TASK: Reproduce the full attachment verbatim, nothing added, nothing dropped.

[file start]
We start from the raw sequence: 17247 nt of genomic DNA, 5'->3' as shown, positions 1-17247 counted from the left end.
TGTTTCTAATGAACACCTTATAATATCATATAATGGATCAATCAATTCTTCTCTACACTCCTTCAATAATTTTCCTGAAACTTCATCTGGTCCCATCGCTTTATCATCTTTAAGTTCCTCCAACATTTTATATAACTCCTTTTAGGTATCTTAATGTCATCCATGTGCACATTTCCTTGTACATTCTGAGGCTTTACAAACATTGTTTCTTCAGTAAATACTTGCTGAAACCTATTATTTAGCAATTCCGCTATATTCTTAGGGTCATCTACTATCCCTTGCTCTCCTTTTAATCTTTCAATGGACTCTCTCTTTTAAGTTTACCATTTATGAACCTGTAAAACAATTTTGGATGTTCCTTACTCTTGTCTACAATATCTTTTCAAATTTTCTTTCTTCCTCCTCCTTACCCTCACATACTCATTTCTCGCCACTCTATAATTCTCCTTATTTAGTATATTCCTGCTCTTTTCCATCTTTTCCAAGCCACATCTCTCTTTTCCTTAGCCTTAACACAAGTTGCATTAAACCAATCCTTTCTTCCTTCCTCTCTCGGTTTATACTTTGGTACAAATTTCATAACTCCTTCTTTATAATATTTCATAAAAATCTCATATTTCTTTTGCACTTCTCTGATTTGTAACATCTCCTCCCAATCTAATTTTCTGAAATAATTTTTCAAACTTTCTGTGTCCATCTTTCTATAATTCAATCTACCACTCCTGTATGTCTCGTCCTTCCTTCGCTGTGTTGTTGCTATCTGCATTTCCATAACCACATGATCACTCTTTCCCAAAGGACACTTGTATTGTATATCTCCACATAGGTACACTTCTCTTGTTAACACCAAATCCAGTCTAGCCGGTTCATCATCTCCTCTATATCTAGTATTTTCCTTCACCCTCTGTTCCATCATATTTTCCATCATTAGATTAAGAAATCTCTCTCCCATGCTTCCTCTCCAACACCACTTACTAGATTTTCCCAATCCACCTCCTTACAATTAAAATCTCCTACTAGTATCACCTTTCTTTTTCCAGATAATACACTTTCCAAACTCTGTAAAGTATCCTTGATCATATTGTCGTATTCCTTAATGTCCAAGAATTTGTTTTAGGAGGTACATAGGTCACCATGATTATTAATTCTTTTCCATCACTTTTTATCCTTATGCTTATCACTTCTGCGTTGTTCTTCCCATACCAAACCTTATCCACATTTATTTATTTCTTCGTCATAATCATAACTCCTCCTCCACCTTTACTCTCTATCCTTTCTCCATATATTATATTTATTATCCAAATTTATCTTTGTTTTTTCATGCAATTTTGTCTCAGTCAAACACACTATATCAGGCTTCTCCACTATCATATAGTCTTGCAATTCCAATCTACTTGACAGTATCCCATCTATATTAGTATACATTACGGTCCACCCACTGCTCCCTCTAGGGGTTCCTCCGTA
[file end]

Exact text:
We start from the raw sequence: 17247 nt of genomic DNA, 5'->3' as shown, positions 1-17247 counted from the left end.
TGTTTCTAATGAACACCTTATAATATCATATAATGGATCAATCAATTCTTCTCTACACTCCTTCAATAATTTTCCTGAAACTTCATCTGGTCCCATCGCTTTATCATCTTTAAGTTCCTCCAACATTTTATATAACTCCTTTTAGGTATCTTAATGTCATCCATGTGCACATTTCCTTGTACATTCTGAGGCTTTACAAACATTGTTTCTTCAGTAAATACTTGCTGAAACCTATTATTTAGCAATTCCGCTATATTCTTAGGGTCATCTACTATCCCTTGCTCTCCTTTTAATCTTTCAATGGACTCTCTCTTTTAAGTTTACCATTTATGAACCTGTAAAACAATTTTGGATGTTCCTTACTCTTGTCTACAATATCTTTTCAAATTTTCTTTCTTCCTCCTCCTTACCCTCACATACTCATTTCTCGCCACTCTATAATTCTCCTTATTTAGTATATTCCTGCTCTTTTCCATCTTTTCCAAGCCACATCTCTCTTTTCCTTAGCCTTAACACAAGTTGCATTAAACCAATCCTTTCTTCCTTCCTCTCTCGGTTTATACTTTGGTACAAATTTCATAACTCCTTCTTTATAATATTTCATAAAAATCTCATATTTCTTTTGCACTTCTCTGATTTGTAACATCTCCTCCCAATCTAATTTTCTGAAATAATTTTTCAAACTTTCTGTGTCCATCTTTCTATAATTCAATCTACCACTCCTGTATGTCTCGTCCTTCCTTCGCTGTGTTGTTGCTATCTGCATTTCCATAACCACATGATCACTCTTTCCCAAAGGACACTTGTATTGTATATCTCCACATAGGTACACTTCTCTTGTTAACACCAAATCCAGTCTAGCCGGTTCATCATCTCCTCTATATCTAGTATTTTCCTTCACCCTCTGTTCCATCATATTTTCCATCATTAGATTAAGAAATCTCTCTCCCATGCTTCCTCTCCAACACCACTTACTAGATTTTCCCAATCCACCTCCTTACAATTAAAATCTCCTACTAGTATCACCTTTCTTTTTCCAGATAATACACTTTCCAAACTCTGTAAAGTATCCTTGATCATATTGTCGTATTCCTTAATGTCCAAGAATTTGTTTTAGGAGGTACATAGGTCACCATGATTATTAATTCTTTTCCATCACTTTTTATCCTTATGCTTATCACTTCTGCGTTGTTCTTCCCATACCAAACCTTATCCACATTTATTTATTTCTTCGTCATAATCATAACTCCTCCTCCACCTTTACTCTCTATCCTTTCTCCATATATTATATTTATTATCCAAATTTATCTTTGTTTTTTCATGCAATTTTGTCTCAGTCAAACACACTATATCAGGCTTCTCCACTATCATATAGTCTTGCAATTCCAATCTACTTGACAGTATCCCATCTATATTAGTATACATTACGGTCCACCCACTGCTCCCTCTAGGGGTTCCTCCGTA